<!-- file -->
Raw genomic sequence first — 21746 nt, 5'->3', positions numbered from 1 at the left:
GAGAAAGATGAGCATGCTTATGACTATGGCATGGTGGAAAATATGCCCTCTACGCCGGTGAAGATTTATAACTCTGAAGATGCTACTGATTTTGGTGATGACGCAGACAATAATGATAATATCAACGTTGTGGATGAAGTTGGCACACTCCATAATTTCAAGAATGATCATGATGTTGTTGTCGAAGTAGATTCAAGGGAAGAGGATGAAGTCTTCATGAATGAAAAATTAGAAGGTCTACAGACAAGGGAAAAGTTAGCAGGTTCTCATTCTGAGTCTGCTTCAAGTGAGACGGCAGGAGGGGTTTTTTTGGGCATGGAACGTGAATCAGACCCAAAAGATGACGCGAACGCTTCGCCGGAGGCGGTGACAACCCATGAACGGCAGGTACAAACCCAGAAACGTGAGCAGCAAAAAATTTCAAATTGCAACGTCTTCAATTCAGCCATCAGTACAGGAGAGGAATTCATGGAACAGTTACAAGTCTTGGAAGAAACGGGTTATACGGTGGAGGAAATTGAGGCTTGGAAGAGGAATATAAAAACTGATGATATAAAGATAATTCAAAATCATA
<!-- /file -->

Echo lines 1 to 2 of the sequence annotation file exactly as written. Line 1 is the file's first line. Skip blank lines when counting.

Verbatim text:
Raw genomic sequence first — 21746 nt, 5'->3', positions numbered from 1 at the left:
GAGAAAGATGAGCATGCTTATGACTATGGCATGGTGGAAAATATGCCCTCTACGCCGGTGAAGATTTATAACTCTGAAGATGCTACTGATTTTGGTGATGACGCAGACAATAATGATAATATCAACGTTGTGGATGAAGTTGGCACACTCCATAATTTCAAGAATGATCATGATGTTGTTGTCGAAGTAGATTCAAGGGAAGAGGATGAAGTCTTCATGAATGAAAAATTAGAAGGTCTACAGACAAGGGAAAAGTTAGCAGGTTCTCATTCTGAGTCTGCTTCAAGTGAGACGGCAGGAGGGGTTTTTTTGGGCATGGAACGTGAATCAGACCCAAAAGATGACGCGAACGCTTCGCCGGAGGCGGTGACAACCCATGAACGGCAGGTACAAACCCAGAAACGTGAGCAGCAAAAAATTTCAAATTGCAACGTCTTCAATTCAGCCATCAGTACAGGAGAGGAATTCATGGAACAGTTACAAGTCTTGGAAGAAACGGGTTATACGGTGGAGGAAATTGAGGCTTGGAAGAGGAATATAAAAACTGATGATATAAAGATAATTCAAAATCATA